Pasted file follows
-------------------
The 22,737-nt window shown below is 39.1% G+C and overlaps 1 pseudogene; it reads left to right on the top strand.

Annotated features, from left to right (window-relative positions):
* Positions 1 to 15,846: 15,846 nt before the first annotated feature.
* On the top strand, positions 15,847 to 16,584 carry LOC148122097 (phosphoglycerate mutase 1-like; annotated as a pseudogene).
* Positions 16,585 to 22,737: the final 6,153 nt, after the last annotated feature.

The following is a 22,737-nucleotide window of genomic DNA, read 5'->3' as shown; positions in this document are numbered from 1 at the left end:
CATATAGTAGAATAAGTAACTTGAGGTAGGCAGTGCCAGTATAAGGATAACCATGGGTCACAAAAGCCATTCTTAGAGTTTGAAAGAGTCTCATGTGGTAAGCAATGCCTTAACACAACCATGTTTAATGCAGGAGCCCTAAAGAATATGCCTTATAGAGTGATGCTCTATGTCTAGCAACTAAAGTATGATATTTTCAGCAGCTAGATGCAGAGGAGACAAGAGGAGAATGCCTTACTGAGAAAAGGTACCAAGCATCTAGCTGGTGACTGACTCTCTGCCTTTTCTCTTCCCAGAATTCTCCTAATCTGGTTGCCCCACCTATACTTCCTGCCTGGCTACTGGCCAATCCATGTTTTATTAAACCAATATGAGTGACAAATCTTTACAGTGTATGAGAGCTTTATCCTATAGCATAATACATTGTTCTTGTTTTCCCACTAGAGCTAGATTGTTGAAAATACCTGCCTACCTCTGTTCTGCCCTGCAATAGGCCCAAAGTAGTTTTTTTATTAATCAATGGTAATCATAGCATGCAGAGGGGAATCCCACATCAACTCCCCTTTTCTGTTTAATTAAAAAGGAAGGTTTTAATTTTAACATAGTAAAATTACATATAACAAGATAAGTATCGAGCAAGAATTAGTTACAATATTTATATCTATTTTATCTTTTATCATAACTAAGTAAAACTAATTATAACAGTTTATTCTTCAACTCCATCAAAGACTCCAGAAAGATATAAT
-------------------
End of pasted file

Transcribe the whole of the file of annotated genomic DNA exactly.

The 22,737-nt window shown below is 39.1% G+C and overlaps 1 pseudogene; it reads left to right on the top strand.

Annotated features, from left to right (window-relative positions):
* Positions 1 to 15,846: 15,846 nt before the first annotated feature.
* On the top strand, positions 15,847 to 16,584 carry LOC148122097 (phosphoglycerate mutase 1-like; annotated as a pseudogene).
* Positions 16,585 to 22,737: the final 6,153 nt, after the last annotated feature.

The following is a 22,737-nucleotide window of genomic DNA, read 5'->3' as shown; positions in this document are numbered from 1 at the left end:
CATATAGTAGAATAAGTAACTTGAGGTAGGCAGTGCCAGTATAAGGATAACCATGGGTCACAAAAGCCATTCTTAGAGTTTGAAAGAGTCTCATGTGGTAAGCAATGCCTTAACACAACCATGTTTAATGCAGGAGCCCTAAAGAATATGCCTTATAGAGTGATGCTCTATGTCTAGCAACTAAAGTATGATATTTTCAGCAGCTAGATGCAGAGGAGACAAGAGGAGAATGCCTTACTGAGAAAAGGTACCAAGCATCTAGCTGGTGACTGACTCTCTGCCTTTTCTCTTCCCAGAATTCTCCTAATCTGGTTGCCCCACCTATACTTCCTGCCTGGCTACTGGCCAATCCATGTTTTATTAAACCAATATGAGTGACAAATCTTTACAGTGTATGAGAGCTTTATCCTATAGCATAATACATTGTTCTTGTTTTCCCACTAGAGCTAGATTGTTGAAAATACCTGCCTACCTCTGTTCTGCCCTGCAATAGGCCCAAAGTAGTTTTTTTATTAATCAATGGTAATCATAGCATGCAGAGGGGAATCCCACATCAACTCCCCTTTTCTGTTTAATTAAAAAGGAAGGTTTTAATTTTAACATAGTAAAATTACATATAACAAGATAAGTATCGAGCAAGAATTAGTTACAATATTTATATCTATTTTATCTTTTATCATAACTAAGTAAAACTAATTATAACAGTTTATTCTTCAACTCCATCAAAGACTCCAGAAAGATATAAT